As time passes, society’s everyday norms change. Specifically, technology and how we all rely on technology changes. Many New Yorkers rely on laptops, iPads, cellphones and their watches as routine parts of their lives. A current out-of-state case highlights how technological advancements not only leak into our lives, but into criminal cases, too.
New York Daily News reports a husband who is charged with the murder of his wife faces a new source of supposed evidence to combat. According to investigators, data collected from the homicide victim’s Fitbit suggests the husband’s been dishonest regarding the timeline leading up to the incident. How threatening is this kind of data in criminal cases?
A central aspect of criminal cases is for parties to create a timeline related to the incident. A defendant will work with his trusted defense lawyer to put together the details of the time and events surrounding, in this case, the death of someone. In this case, investigators claim that the victim’s Fitbit data shows she was alive and moving after her husband claims she was allegedly murdered by an intruder.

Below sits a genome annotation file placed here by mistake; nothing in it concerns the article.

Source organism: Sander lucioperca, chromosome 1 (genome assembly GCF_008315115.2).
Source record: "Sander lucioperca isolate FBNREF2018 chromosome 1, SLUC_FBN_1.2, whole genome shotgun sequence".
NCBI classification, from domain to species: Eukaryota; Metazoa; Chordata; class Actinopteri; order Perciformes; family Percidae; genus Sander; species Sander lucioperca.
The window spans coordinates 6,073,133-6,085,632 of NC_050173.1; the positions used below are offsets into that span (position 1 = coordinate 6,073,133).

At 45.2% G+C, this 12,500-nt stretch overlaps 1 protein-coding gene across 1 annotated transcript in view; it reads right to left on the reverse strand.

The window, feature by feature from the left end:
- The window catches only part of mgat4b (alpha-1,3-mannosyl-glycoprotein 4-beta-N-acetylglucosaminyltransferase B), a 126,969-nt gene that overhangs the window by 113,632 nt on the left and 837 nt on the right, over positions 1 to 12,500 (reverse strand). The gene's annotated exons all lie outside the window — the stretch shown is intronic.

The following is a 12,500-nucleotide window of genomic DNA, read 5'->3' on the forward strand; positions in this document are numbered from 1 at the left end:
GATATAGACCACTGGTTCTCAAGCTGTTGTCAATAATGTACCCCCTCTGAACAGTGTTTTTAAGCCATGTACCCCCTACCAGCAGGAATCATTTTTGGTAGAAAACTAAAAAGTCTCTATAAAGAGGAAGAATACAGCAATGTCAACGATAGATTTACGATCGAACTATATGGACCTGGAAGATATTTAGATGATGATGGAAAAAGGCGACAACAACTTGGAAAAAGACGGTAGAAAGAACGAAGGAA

This alleged evidence creates doubt about the defendant and his honesty. It can be dangerous, therefore, to his chances in court. But dangerous doesn’t mean the defendant’s murder case is hopeless. This is where the aggressive and informed defense of a legal team becomes invaluable.
It is not as though Fitbit data alone paints a certain picture of the defendant as guilty. Most people who use a Fitbit understand the device is not always accurate. Someone’s measured heart rate can be off, and steps are sometimes miscalculated. Simply put, it could be controversial to and sloppy to convict someone of a crime based on a step tracker alone.